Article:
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NASA Langley Research Centerís Advanced Satellite Aviation-weather Products (ASAP) is the core project of the NASA Earth Science Division, Applied Sciences Program, Weather Program Element. ASAP was established in 2002 as a partnership between NASA, the Federal Aviation Administration (FAA), the NOAA National Weather Serviceís Aviation Services Branch and the broader aviation ASAP Collage weather community.
This partnership entails the development or improvement of aviation weather products and information through the infusion of satellite data applications. It involves the cooperative efforts of researchers at the NASA Langley Research Center, the University of Wisconsin Cooperative Institute for Meteorological Satellite Studies (CIMSS) and the University of Alabama-Huntsville (UAH) with FAA Aviation Weather Research Program (AWRP) Product Development Teams (PDTs) at the National Center for Atmospheric Research (NCAR) Research Applications Laboratory (RAL), Massachusetts Institute of Technology (MIT) Lincoln Laboratory, NOAA Earth Science Research Laboratory and the Naval Research Laboratory (NRL) Monterey. As of 2003, the focus of these efforts has increasingly been aligned with the efforts of the interagency Joint Planning and Development Office (JPDO) to develop the Next Generation Air Transportation System (NextGen).

For the first four months of 2007, the Department of Transportation reported U.S. airline flights arrived late more often than any other year since the government began tracking on-time performance 13 years ago. About 40 percent of those delays were found to be weather-related. The products developed by ASAP are being integrated into aviation weather operations by the FAA and NOAA and will eventually be used by the NextGen Network-Enabled Weather (NNEW) System to enable pilots, dispatchers and controllers to manage and mitigate the effects of weather hazards and constraints.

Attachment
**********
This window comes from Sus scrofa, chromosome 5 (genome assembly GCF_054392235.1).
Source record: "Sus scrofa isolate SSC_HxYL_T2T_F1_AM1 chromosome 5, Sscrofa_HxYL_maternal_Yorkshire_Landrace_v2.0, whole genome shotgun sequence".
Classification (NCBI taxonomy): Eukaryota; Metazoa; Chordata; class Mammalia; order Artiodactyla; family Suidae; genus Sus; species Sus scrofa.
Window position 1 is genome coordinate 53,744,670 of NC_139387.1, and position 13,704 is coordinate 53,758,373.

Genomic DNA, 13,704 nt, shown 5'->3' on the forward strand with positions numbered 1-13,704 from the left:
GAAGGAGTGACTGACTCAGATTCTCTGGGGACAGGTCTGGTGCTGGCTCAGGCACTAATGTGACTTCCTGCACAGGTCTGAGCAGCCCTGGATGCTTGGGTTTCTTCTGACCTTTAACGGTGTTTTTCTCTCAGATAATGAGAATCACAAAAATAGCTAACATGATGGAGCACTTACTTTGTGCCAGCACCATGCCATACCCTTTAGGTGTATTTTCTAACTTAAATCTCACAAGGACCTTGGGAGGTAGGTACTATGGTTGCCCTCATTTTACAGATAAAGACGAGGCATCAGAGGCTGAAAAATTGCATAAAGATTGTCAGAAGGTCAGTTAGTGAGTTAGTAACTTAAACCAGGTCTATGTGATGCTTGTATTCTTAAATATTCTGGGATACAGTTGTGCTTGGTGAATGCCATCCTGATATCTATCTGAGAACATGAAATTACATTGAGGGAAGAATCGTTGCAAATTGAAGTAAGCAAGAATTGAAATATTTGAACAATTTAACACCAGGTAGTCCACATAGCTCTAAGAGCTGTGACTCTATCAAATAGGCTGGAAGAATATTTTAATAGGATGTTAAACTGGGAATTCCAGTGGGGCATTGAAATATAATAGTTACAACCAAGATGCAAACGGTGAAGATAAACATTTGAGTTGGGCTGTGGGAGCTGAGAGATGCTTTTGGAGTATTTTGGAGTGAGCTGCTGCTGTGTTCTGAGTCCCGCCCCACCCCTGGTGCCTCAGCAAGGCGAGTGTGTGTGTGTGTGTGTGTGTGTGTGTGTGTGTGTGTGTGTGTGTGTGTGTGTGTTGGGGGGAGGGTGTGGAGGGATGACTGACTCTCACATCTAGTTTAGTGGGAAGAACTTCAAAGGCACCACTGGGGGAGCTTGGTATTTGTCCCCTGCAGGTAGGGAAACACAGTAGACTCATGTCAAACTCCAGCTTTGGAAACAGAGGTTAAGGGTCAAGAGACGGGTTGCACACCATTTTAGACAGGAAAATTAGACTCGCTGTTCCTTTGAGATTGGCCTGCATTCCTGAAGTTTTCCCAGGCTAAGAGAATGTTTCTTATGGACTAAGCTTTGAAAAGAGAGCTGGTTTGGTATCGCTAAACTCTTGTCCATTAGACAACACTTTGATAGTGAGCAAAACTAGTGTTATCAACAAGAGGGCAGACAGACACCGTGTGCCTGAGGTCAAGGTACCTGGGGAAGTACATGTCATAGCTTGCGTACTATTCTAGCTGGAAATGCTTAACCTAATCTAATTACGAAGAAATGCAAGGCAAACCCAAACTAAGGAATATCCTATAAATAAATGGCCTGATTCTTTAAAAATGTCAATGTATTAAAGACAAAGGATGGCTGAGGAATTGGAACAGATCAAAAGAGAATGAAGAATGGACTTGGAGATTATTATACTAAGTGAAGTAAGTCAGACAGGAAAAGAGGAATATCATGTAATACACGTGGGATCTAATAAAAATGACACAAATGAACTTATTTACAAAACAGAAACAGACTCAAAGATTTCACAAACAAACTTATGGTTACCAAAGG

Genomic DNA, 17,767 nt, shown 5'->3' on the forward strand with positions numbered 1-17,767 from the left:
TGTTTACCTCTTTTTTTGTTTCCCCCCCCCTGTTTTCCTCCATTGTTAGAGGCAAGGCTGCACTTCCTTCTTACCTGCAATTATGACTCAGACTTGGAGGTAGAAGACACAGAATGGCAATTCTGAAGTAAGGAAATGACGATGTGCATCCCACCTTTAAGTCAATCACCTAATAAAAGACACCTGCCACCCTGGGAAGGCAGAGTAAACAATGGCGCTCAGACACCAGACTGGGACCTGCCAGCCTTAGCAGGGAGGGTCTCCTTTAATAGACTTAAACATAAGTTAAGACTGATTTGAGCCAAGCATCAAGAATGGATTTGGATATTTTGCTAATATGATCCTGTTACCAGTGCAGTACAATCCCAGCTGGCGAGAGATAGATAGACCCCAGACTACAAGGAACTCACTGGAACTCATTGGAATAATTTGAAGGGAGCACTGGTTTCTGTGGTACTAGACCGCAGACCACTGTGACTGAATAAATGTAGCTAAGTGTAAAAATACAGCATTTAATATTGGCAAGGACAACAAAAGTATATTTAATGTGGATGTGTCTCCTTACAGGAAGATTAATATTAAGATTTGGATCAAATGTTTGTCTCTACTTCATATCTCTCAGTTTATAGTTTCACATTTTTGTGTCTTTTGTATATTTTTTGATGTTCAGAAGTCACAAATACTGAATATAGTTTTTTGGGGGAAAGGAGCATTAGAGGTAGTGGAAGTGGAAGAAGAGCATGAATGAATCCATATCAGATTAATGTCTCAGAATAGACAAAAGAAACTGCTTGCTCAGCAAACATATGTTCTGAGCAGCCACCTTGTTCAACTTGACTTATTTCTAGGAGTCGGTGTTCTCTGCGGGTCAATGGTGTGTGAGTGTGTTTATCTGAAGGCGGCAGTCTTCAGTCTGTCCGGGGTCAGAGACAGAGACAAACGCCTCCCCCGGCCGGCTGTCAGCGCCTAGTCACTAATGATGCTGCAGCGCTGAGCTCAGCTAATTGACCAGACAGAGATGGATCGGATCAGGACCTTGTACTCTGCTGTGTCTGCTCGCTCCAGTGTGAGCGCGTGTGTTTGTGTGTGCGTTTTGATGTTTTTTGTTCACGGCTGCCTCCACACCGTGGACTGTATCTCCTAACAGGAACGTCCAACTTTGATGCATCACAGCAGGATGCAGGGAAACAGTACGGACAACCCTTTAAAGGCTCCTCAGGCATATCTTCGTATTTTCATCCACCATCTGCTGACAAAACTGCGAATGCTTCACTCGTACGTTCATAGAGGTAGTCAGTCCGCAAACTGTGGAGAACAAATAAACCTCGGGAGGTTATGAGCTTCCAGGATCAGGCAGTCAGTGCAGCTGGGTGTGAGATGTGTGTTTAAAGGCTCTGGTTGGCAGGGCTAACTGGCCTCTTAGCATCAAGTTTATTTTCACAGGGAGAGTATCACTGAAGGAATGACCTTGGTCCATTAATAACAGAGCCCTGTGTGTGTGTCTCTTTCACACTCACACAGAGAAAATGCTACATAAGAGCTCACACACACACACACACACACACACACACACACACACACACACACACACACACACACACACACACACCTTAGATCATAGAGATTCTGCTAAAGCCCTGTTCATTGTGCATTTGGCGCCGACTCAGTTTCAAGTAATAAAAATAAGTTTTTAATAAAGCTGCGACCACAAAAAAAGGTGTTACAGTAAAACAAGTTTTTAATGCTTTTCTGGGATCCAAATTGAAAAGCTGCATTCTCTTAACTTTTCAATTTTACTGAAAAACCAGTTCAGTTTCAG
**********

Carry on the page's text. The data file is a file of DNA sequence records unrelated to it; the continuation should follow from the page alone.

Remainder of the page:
The ASAP science team has developed cutting-edge applications to improve weather nowcast and forecast products for convective weather, volcanic ash clouds, in-flight icing and turbulence and has recently expanded its scope to tackle new challenges in space weather and on the impacts of aviation on climate and air quality. ASAP research employs satellite technology using instruments on NASA and NOAA geostationary, polar-orbiting and Lagrange point satellites. These primarily have included GOES, AQUA, TERRA, NOAA, AURA and, ACE. Applications for the NASA MODIS, AIRS and OMI instruments, the NOAA GOES imager and sounder and the NOAA AVHRR instrument have been developed. The work completed by ASAP is also preparing the way for the development of applications for the next generation of weather data from high-resolution, hyperspectral polar orbiting and geostationary satellites.

ASAP recognition and awards include a significant body of peer-reviewed and conference publications related to the project. The ASAP manager and the projectís primary investigators received a prestigious NASA Honor Award from the NASA Administrator in 2006. In 2007, ASAP was selected to receive the prestigious Holloway Technology Transfer Award from the NASA Langley Research Center. The October 2007 Bulletin of the American Meteorological Society (BAMS) features an in-depth overview of the ASAP Project as the featured cover article of the journal.

In response to a 2008 mandate in the NASA authorization bill NASA and NOAA are now moving forward to conduct joint, consolidated annual aviation weather research planning in conjunction with our FAA partners.